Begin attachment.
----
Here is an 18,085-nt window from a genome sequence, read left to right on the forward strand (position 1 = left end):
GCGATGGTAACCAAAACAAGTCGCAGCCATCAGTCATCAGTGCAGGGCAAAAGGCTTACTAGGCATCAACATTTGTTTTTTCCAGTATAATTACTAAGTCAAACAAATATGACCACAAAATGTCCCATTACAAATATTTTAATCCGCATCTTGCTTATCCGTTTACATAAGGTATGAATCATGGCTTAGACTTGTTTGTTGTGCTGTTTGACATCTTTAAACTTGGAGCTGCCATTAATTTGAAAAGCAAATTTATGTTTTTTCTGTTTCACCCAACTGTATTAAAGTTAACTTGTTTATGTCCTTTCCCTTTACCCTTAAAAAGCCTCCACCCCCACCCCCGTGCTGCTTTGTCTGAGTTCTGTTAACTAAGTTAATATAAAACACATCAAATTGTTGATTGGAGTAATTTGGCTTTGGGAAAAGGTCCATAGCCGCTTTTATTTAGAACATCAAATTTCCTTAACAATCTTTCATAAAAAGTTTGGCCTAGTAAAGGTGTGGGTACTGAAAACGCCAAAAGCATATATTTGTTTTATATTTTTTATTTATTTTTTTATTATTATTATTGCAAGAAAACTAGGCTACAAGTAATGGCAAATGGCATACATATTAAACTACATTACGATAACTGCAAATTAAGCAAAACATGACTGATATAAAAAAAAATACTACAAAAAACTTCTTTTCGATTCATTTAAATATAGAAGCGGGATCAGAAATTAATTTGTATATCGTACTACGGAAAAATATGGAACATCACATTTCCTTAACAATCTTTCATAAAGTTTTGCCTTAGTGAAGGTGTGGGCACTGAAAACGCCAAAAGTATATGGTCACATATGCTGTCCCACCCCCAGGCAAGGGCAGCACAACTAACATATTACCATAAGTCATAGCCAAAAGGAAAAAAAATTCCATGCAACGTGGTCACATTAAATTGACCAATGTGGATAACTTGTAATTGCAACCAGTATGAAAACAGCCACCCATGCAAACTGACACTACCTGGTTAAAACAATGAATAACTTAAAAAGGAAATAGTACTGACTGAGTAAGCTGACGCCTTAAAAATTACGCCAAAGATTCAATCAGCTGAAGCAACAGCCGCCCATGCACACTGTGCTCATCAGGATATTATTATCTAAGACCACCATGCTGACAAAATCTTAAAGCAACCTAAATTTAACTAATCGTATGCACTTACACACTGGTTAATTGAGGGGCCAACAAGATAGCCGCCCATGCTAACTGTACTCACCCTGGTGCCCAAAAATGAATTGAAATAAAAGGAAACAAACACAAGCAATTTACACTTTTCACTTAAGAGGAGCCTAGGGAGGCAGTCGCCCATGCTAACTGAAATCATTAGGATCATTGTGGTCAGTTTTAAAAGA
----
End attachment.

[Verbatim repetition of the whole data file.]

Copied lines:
Here is an 18,085-nt window from a genome sequence, read left to right on the forward strand (position 1 = left end):
GCGATGGTAACCAAAACAAGTCGCAGCCATCAGTCATCAGTGCAGGGCAAAAGGCTTACTAGGCATCAACATTTGTTTTTTCCAGTATAATTACTAAGTCAAACAAATATGACCACAAAATGTCCCATTACAAATATTTTAATCCGCATCTTGCTTATCCGTTTACATAAGGTATGAATCATGGCTTAGACTTGTTTGTTGTGCTGTTTGACATCTTTAAACTTGGAGCTGCCATTAATTTGAAAAGCAAATTTATGTTTTTTCTGTTTCACCCAACTGTATTAAAGTTAACTTGTTTATGTCCTTTCCCTTTACCCTTAAAAAGCCTCCACCCCCACCCCCGTGCTGCTTTGTCTGAGTTCTGTTAACTAAGTTAATATAAAACACATCAAATTGTTGATTGGAGTAATTTGGCTTTGGGAAAAGGTCCATAGCCGCTTTTATTTAGAACATCAAATTTCCTTAACAATCTTTCATAAAAAGTTTGGCCTAGTAAAGGTGTGGGTACTGAAAACGCCAAAAGCATATATTTGTTTTATATTTTTTATTTATTTTTTTATTATTATTATTGCAAGAAAACTAGGCTACAAGTAATGGCAAATGGCATACATATTAAACTACATTACGATAACTGCAAATTAAGCAAAACATGACTGATATAAAAAAAAATACTACAAAAAACTTCTTTTCGATTCATTTAAATATAGAAGCGGGATCAGAAATTAATTTGTATATCGTACTACGGAAAAATATGGAACATCACATTTCCTTAACAATCTTTCATAAAGTTTTGCCTTAGTGAAGGTGTGGGCACTGAAAACGCCAAAAGTATATGGTCACATATGCTGTCCCACCCCCAGGCAAGGGCAGCACAACTAACATATTACCATAAGTCATAGCCAAAAGGAAAAAAAATTCCATGCAACGTGGTCACATTAAATTGACCAATGTGGATAACTTGTAATTGCAACCAGTATGAAAACAGCCACCCATGCAAACTGACACTACCTGGTTAAAACAATGAATAACTTAAAAAGGAAATAGTACTGACTGAGTAAGCTGACGCCTTAAAAATTACGCCAAAGATTCAATCAGCTGAAGCAACAGCCGCCCATGCACACTGTGCTCATCAGGATATTATTATCTAAGACCACCATGCTGACAAAATCTTAAAGCAACCTAAATTTAACTAATCGTATGCACTTACACACTGGTTAATTGAGGGGCCAACAAGATAGCCGCCCATGCTAACTGTACTCACCCTGGTGCCCAAAAATGAATTGAAATAAAAGGAAACAAACACAAGCAATTTACACTTTTCACTTAAGAGGAGCCTAGGGAGGCAGTCGCCCATGCTAACTGAAATCATTAGGATCATTGTGGTCAGTTTTAAAAGA